- You find it very difficult to make changes in the way you play a tune once it’s learned.
- You find playing a tune along with others, or jamming, very challenging.
- You have a difficult time picking out the chord progression for a new tune.
So if some of these things resonate with you, and you’d like to free yourself of the tab shackles, then let’s discuss how to right the ship.
Breaking the Habit
First, the bad news. Breaking the tab habit, as is the case with all habit breaking, requires the formation of NEW habits. Better habits to replace the old ones.
This means having to take a few steps back in order to move forwards again, like a veteran golfer with a 30 handicap and a swing full of compensations and compromises with no hope of shredding a point off his score without going back to basics to build his swing back from the ground up. It’s not in our nature to do such things.
But it’s an essential thing to do IF you wish to progress.
So, here are a few exercises to help you get started clearing new tab-free trails inside your noggin’.
EXERCISE #1: Spend lots of time singing and humming.
When playing a tune, be it for the first or hundredth time, always begin with a “music first” approach. In other words, make sure before you set about to play the tune on your instrument that you first know the music you want to be making. And knowing means being able to sing or hum what it is you wish to play.
The reason this is so important is because, with written notation, it’s entirely possible to learn new tunes simply by memorizing the movements required to play them. By memorizing the movements, you could theoretically learn from tab without ever involving your ears in the process. But this would be precisely the opposite thing we wish to do.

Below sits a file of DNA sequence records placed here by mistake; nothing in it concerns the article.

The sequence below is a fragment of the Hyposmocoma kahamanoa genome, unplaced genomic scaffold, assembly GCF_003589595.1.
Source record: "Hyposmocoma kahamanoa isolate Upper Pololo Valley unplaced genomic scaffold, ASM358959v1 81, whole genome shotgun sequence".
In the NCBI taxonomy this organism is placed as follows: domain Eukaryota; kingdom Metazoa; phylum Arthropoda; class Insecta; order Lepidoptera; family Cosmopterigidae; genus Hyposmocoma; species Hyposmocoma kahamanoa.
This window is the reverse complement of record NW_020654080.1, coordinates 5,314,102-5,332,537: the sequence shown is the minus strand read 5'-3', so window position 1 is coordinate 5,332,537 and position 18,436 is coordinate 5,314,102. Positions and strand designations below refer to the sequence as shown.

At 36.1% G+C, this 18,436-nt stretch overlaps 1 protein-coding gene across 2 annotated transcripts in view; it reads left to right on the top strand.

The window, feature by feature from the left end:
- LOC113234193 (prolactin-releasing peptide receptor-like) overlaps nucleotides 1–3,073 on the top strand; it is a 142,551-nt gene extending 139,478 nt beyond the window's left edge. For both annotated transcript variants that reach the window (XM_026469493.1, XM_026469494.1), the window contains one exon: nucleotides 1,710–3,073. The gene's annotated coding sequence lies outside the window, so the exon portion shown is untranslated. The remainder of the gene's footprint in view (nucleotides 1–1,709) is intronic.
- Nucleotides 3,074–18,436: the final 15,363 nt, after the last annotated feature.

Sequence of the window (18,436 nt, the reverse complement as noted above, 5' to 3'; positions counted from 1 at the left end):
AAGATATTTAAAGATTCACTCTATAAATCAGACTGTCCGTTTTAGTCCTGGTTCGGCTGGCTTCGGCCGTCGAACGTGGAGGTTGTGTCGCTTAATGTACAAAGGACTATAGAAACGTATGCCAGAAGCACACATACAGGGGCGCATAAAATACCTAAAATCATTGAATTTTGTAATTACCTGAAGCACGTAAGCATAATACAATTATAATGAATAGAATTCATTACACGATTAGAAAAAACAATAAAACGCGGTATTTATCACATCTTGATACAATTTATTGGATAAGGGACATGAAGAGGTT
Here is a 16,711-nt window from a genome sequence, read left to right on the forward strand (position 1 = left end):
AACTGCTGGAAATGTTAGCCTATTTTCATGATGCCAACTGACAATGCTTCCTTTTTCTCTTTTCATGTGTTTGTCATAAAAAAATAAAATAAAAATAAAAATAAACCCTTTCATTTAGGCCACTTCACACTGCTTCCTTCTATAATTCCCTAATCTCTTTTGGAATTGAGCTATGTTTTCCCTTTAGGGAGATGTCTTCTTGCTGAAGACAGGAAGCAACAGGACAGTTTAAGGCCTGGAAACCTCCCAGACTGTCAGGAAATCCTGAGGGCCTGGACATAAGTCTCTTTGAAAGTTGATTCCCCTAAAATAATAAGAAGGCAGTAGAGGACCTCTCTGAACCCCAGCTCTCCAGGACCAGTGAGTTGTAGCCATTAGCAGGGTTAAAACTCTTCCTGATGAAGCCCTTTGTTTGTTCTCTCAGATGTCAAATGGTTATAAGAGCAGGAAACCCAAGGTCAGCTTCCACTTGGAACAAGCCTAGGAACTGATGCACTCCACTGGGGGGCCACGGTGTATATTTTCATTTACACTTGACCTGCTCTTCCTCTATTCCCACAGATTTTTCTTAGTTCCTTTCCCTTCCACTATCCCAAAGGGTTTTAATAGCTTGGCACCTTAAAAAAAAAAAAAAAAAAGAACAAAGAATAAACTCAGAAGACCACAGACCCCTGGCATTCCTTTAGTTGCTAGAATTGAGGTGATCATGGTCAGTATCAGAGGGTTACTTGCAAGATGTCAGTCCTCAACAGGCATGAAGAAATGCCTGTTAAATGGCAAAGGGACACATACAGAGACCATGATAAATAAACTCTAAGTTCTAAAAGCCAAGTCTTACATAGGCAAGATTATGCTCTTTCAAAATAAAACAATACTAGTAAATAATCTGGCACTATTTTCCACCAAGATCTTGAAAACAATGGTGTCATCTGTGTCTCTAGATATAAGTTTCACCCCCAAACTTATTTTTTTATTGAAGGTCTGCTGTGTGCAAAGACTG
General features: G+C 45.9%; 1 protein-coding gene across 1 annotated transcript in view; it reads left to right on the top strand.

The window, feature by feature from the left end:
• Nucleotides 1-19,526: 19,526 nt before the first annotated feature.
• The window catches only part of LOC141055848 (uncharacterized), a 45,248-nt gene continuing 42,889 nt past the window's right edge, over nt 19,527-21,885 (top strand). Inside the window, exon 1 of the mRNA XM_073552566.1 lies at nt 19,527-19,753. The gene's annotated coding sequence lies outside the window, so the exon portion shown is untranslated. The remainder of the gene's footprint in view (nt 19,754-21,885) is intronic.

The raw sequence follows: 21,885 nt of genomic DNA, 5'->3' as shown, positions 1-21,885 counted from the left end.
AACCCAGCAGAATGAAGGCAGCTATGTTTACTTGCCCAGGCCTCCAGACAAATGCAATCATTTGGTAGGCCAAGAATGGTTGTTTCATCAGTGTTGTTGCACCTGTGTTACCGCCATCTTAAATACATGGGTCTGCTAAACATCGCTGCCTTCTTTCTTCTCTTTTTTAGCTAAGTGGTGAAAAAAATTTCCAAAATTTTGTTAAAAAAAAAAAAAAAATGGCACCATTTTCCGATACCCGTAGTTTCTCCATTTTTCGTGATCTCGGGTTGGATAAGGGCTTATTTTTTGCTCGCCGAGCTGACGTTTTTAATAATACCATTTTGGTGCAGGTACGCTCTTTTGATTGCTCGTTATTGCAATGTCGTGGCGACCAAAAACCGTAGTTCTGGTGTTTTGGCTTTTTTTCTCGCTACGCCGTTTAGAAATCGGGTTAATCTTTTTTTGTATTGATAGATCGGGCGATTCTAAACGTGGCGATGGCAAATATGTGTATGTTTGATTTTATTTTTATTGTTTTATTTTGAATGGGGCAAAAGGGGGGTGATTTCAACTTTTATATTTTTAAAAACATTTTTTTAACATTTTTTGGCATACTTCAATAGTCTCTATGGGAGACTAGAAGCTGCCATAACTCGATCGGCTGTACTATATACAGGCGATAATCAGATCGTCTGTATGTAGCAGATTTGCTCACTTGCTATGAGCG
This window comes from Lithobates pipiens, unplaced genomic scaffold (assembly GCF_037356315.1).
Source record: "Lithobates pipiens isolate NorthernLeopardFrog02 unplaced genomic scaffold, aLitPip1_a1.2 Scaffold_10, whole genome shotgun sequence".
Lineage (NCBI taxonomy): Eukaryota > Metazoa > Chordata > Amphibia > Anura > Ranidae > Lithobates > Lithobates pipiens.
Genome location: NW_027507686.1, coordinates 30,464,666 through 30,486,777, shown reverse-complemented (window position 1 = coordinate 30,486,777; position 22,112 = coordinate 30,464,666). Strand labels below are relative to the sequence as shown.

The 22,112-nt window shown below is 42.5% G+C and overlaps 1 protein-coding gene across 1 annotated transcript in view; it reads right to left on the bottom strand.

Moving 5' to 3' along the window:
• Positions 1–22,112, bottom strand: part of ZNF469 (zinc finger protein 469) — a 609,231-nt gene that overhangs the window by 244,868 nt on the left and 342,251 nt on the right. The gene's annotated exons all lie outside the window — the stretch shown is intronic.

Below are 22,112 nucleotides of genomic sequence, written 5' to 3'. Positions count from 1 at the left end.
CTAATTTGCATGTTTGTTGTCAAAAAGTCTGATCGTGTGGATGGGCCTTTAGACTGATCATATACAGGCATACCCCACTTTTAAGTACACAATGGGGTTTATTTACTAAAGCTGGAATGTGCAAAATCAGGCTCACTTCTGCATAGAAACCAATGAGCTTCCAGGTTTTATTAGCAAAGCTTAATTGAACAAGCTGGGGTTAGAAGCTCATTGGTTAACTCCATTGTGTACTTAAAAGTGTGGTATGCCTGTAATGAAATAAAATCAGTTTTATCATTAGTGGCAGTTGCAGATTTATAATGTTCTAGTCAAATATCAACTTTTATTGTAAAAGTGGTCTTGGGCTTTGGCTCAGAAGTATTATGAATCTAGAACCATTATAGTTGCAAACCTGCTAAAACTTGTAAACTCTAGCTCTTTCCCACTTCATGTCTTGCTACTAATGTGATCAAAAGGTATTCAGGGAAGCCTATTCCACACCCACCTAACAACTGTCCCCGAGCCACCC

So spend plenty of time either singing or humming the music you play, or one day would like to play, on your banjo. Your goal here is not to become a great singer, but rather to build up a robust musical imagination.
EXERCISE #2: Practice Visualizing.
Visualization is one of my favorite techniques for developing ear skills. Take a tune you already know or are in the process of learning, and visualize yourself playing it (first person perspective), and hearing the result in your mind.
If you initially struggle with this, then try method #4 below as a bridge to getting here. You also may find it easier in the beginning to start with short phrases of the tune, two to four measures perhaps (for example, you can even start doing this with your banjo nearby. Play a few measures on the banjo, put the banjo aside, and then visualize yourself playing those same measures while hearing the result in your mind).